Sonnerson says his current challenge is getting out of his current gym membership. He’s submitted a request for a refund citing “unfriendly locker room environment” as his reason. We talked to the LA Fitness manager Michael Thorn about the situation. “Frankly at this point,” Thorn said with some exasperation, “I’m prepared to give him is money back. We’ve been getting a lot of complaints. Women say he’s leering at them; men say that he keeps bothering them in the locker room. I have to clear it with upper management, but usually in these cases it’s a no brainer. He’s bad for business, we just want him out.”
Sonnerson seemed optimistic, “I know somewhere out there is a gym just waiting for a person that devalues women like I do and with a locker room full of guys that want to talk about it. I just have to keep searching.”
I love university. From the very first moment I started as a student, I thought it was great. The buildings, old and new, housing different academic fields, knowing there were extremely knowledgeable people who were dedicating their entire lives to those fields and passing on that knowledge to students. I was nervous my first day. University, I think no matter how small a university you go to, it feels big. Big ideas, a campus much bigger than your high school and anxiety filled visions of getting lost, looking stupid, and feeling small run through our minds. By the end of the first year I realized I was in love. I felt that after 1 year of university I had learned as much as I did my entire time in high school. I was exposed to diverse groups of people, diverse sets of ideas, and could literally feel my mind and my values growing. Now I know my experience is not everybody’s. It’s not everybody’s calling to devote themselves to this institution we call university, but by my junior year I knew it was my calling.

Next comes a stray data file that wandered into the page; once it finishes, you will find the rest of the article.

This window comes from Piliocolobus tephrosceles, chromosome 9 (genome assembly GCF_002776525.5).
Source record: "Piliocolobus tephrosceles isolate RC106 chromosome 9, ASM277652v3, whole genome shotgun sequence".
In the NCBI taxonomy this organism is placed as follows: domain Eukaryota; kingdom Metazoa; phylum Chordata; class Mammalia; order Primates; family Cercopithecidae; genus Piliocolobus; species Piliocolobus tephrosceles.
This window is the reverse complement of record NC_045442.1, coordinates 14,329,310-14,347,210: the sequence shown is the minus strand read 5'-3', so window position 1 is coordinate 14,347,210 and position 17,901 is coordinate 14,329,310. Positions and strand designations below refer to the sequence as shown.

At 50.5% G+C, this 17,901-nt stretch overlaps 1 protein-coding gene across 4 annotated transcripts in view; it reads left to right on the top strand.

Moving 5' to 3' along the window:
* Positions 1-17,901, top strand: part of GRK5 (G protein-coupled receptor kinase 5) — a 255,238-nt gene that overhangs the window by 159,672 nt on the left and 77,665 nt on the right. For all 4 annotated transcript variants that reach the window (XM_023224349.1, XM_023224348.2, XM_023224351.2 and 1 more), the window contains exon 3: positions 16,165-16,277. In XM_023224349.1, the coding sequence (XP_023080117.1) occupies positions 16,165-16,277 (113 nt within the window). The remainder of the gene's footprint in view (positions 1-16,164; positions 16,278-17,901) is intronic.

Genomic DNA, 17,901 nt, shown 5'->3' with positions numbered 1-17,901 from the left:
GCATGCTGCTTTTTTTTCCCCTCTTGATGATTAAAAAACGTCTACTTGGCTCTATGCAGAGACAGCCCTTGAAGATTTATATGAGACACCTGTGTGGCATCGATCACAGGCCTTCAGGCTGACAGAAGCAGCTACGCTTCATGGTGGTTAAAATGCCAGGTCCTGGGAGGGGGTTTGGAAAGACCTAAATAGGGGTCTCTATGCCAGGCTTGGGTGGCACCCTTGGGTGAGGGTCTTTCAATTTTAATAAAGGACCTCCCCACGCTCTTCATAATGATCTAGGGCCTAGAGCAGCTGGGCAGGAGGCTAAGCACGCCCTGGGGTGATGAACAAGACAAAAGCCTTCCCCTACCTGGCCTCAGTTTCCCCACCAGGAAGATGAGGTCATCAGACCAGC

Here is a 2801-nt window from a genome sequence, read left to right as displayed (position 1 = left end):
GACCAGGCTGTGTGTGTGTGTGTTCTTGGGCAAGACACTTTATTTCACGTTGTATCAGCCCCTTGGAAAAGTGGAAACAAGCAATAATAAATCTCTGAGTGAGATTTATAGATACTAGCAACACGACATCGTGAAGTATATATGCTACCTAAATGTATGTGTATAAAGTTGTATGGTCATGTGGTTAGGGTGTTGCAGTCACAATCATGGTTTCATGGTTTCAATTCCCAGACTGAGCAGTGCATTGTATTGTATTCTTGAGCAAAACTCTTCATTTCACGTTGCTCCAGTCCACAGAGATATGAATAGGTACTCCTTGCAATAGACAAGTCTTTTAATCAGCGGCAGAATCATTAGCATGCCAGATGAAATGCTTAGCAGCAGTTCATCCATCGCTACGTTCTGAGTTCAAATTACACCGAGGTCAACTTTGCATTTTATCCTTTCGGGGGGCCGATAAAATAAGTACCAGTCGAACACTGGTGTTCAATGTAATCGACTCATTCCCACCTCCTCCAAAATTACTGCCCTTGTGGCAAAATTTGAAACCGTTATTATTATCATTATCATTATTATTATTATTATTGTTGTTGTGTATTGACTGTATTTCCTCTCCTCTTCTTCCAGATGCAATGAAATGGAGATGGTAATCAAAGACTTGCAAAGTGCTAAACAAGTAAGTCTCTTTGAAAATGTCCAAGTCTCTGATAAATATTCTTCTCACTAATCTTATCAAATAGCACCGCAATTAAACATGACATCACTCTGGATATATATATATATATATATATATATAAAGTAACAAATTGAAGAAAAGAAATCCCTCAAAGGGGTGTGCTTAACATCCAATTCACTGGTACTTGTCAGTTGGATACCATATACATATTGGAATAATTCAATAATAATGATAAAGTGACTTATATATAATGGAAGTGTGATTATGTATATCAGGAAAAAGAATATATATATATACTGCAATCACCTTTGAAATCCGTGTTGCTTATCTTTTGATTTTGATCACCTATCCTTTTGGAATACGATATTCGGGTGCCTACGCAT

Society is made up of many different parts, and I believe that universities play an important role. Whether a student pursues an Associate or Bachelor degree, or chooses to specialize more deeply in their area of interest through a graduate program, the character and knowledge they bring into their new roles in the “real world”, as a result of their education, is important. We live now in a nation where universities are under attack. Education is becoming increasingly undervalued. Yet history clearly demonstrates that when societies make education a priority, it promotes greater innovation and economic growth, empowers people with knowledge as an antidote against oppression, and gives us the ability to flex our minds and adapt in an ever changing and increasingly technological world. The most current attack on universities in this nation is in the Pennsylvania State System of Higher Education (PASSHE). If a new contract isn’t agreed upon between the faculty union and the state system by Oct. 19th, the faculty at 14 universities across the state will go on strike. This has the ability to cause great disruption to the education of our students and because the state system is trying to spread the message that our striking is out of selfishness and desire for money, and a betrayal to the students we say we care about, I wanted to take a little time to explain why we’re striking and why it matters.
Several proposals by PASSHE remain sticking points in our ability to come to a fair agreement, and most of them have to do with educational quality. The state has conceded on some of the items that would have a negative impact on teaching from their initial proposal. Some of the major ones still outstanding are as follows: